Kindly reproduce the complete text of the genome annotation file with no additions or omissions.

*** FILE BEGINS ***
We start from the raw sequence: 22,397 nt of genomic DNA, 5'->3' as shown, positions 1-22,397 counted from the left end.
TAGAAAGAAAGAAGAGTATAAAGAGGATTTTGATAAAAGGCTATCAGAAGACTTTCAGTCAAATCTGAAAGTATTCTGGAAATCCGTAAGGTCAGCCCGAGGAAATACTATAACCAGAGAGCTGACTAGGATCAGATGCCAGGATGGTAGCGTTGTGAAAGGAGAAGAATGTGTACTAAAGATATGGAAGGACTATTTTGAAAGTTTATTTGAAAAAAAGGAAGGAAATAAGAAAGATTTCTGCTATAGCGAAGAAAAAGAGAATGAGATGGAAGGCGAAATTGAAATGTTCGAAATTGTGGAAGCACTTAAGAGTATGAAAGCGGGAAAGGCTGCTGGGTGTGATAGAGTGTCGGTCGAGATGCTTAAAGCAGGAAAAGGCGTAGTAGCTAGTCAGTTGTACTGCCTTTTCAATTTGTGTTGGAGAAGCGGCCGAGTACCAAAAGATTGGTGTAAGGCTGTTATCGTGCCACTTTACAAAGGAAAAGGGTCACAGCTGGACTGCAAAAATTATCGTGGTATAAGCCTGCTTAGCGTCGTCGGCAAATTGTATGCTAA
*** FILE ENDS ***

We start from the raw sequence: 22,397 nt of genomic DNA, 5'->3' as shown, positions 1-22,397 counted from the left end.
TAGAAAGAAAGAAGAGTATAAAGAGGATTTTGATAAAAGGCTATCAGAAGACTTTCAGTCAAATCTGAAAGTATTCTGGAAATCCGTAAGGTCAGCCCGAGGAAATACTATAACCAGAGAGCTGACTAGGATCAGATGCCAGGATGGTAGCGTTGTGAAAGGAGAAGAATGTGTACTAAAGATATGGAAGGACTATTTTGAAAGTTTATTTGAAAAAAAGGAAGGAAATAAGAAAGATTTCTGCTATAGCGAAGAAAAAGAGAATGAGATGGAAGGCGAAATTGAAATGTTCGAAATTGTGGAAGCACTTAAGAGTATGAAAGCGGGAAAGGCTGCTGGGTGTGATAGAGTGTCGGTCGAGATGCTTAAAGCAGGAAAAGGCGTAGTAGCTAGTCAGTTGTACTGCCTTTTCAATTTGTGTTGGAGAAGCGGCCGAGTACCAAAAGATTGGTGTAAGGCTGTTATCGTGCCACTTTACAAAGGAAAAGGGTCACAGCTGGACTGCAAAAATTATCGTGGTATAAGCCTGCTTAGCGTCGTCGGCAAATTGTATGCTAA